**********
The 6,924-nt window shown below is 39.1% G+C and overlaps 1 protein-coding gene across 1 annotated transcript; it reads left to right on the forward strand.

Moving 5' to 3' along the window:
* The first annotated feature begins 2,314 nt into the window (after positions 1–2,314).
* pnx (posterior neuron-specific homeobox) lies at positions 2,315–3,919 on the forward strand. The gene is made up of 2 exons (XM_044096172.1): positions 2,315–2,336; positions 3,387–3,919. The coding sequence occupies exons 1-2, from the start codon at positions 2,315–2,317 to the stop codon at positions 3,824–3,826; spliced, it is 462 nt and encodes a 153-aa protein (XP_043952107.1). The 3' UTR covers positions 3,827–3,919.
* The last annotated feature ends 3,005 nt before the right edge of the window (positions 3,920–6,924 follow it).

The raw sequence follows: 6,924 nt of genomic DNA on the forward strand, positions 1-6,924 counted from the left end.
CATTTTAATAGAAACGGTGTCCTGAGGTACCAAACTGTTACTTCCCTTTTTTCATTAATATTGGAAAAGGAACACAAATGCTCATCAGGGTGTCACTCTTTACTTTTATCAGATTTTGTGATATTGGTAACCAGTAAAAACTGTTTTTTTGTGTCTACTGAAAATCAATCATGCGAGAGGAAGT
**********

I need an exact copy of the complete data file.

The 6,924-nt window shown below is 39.1% G+C and overlaps 1 protein-coding gene across 1 annotated transcript; it reads left to right on the forward strand.

Moving 5' to 3' along the window:
* The first annotated feature begins 2,314 nt into the window (after positions 1–2,314).
* pnx (posterior neuron-specific homeobox) lies at positions 2,315–3,919 on the forward strand. The gene is made up of 2 exons (XM_044096172.1): positions 2,315–2,336; positions 3,387–3,919. The coding sequence occupies exons 1-2, from the start codon at positions 2,315–2,317 to the stop codon at positions 3,824–3,826; spliced, it is 462 nt and encodes a 153-aa protein (XP_043952107.1). The 3' UTR covers positions 3,827–3,919.
* The last annotated feature ends 3,005 nt before the right edge of the window (positions 3,920–6,924 follow it).

The raw sequence follows: 6,924 nt of genomic DNA on the forward strand, positions 1-6,924 counted from the left end.
CATTTTAATAGAAACGGTGTCCTGAGGTACCAAACTGTTACTTCCCTTTTTTCATTAATATTGGAAAAGGAACACAAATGCTCATCAGGGTGTCACTCTTTACTTTTATCAGATTTTGTGATATTGGTAACCAGTAAAAACTGTTTTTTTGTGTCTACTGAAAATCAATCATGCGAGAGGAAGT